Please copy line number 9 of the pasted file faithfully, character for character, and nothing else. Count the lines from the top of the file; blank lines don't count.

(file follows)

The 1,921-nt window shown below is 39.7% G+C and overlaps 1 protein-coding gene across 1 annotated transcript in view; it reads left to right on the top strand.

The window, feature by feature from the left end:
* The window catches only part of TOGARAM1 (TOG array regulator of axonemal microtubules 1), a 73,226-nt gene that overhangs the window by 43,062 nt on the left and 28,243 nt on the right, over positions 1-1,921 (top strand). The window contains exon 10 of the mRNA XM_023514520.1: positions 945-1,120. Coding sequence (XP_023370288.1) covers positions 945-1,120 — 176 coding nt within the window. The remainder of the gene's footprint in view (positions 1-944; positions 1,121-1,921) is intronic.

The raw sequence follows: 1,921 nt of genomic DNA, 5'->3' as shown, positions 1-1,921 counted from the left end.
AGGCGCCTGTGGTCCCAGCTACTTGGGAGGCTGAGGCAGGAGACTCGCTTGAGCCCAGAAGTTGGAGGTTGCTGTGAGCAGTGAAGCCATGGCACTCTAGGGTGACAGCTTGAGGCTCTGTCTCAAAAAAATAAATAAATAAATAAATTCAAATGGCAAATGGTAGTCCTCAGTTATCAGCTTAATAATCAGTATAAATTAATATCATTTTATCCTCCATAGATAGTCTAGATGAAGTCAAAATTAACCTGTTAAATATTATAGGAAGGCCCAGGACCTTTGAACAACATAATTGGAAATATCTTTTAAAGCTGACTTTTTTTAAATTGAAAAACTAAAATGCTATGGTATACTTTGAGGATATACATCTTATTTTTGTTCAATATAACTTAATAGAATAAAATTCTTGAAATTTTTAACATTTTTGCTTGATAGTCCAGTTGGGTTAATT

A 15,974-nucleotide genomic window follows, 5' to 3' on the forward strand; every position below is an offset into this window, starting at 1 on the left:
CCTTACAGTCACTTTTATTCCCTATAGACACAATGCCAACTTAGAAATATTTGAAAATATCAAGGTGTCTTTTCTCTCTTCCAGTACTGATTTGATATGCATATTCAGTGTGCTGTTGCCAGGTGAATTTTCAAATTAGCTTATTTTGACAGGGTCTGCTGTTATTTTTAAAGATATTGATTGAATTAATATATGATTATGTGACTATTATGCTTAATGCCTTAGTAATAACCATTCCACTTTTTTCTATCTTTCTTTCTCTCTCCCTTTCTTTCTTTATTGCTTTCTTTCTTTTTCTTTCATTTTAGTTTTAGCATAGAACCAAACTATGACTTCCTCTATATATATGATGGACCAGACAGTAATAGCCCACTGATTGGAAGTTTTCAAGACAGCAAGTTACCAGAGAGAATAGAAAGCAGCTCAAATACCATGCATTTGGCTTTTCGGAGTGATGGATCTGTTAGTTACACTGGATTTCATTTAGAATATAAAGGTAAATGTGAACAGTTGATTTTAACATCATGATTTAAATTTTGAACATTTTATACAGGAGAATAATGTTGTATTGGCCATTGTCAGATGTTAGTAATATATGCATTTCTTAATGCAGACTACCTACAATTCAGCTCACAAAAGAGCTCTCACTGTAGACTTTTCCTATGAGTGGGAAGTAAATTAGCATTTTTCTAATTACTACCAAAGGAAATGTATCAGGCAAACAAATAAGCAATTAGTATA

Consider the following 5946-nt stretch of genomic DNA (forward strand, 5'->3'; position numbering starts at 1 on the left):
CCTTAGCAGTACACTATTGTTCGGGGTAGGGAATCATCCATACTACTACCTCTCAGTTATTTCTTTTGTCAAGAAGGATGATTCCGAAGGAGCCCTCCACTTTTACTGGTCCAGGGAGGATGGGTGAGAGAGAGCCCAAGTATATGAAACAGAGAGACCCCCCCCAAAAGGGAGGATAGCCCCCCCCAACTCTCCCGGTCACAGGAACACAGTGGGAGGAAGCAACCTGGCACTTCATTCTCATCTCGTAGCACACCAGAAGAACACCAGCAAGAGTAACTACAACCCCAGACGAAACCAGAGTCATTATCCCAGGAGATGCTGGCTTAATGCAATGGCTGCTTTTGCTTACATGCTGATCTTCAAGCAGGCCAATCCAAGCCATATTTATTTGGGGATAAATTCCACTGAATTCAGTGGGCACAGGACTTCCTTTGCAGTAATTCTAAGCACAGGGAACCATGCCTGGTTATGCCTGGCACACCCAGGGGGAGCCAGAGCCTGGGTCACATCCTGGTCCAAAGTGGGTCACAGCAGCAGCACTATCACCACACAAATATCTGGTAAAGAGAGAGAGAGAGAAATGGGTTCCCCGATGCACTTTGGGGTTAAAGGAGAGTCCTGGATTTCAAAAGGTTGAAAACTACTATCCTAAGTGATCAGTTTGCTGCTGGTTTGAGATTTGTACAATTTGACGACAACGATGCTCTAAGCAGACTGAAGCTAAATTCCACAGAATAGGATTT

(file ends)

CCTTAGCAGTACACTATTGTTCGGGGTAGGGAATCATCCATACTACTACCTCTCAGTTATTTCTTTTGTCAAGAAGGATGATTCCGAAGGAGCCCTCCACTTTTACTGGTCCAGGGAGGATGGGTGAGAGAGAGCCCAAGTATATGAAACAGAGAGACCCCCCCCAAAAGGGAGGATAGCCCCCCCCAACTCTCCCGGTCACAGGAACACAGTGGGAGGAAGCAACCTGGCACTTCATTCTCATCTCGTAGCACACCAGAAGAACACCAGCAAGAGTAACTACAACCCCAGACGAAACCAGAGTCATTATCCCAGGAGATGCTGGCTTAATGCAATGGCTGCTTTTGCTTACATGCTGATCTTCAAGCAGGCCAATCCAAGCCATATTTATTTGGGGATAAATTCCACTGAATTCAGTGGGCACAGGACTTCCTTTGCAGTAATTCTAAGCACAGGGAACCATGCCTGGTTATGCCTGGCACACCCAGGGGGAGCCAGAGCCTGGGTCACATCCTGGTCCAAAGTGGGTCACAGCAGCAGCACTATCACCACACAAATATCTGGTAAAGAGAGAGAGAGAGAAATGGGTTCCCCGATGCACTTTGGGGTTAAAGGAGAGTCCTGGATTTCAAAAGGTTGAAAACTACTATCCTAAGTGATCAGTTTGCTGCTGGTTTGAGATTTGTACAATTTGACGACAACGATGCTCTAAGCAGACTGAAGCTAAATTCCACAGAATAGGATTT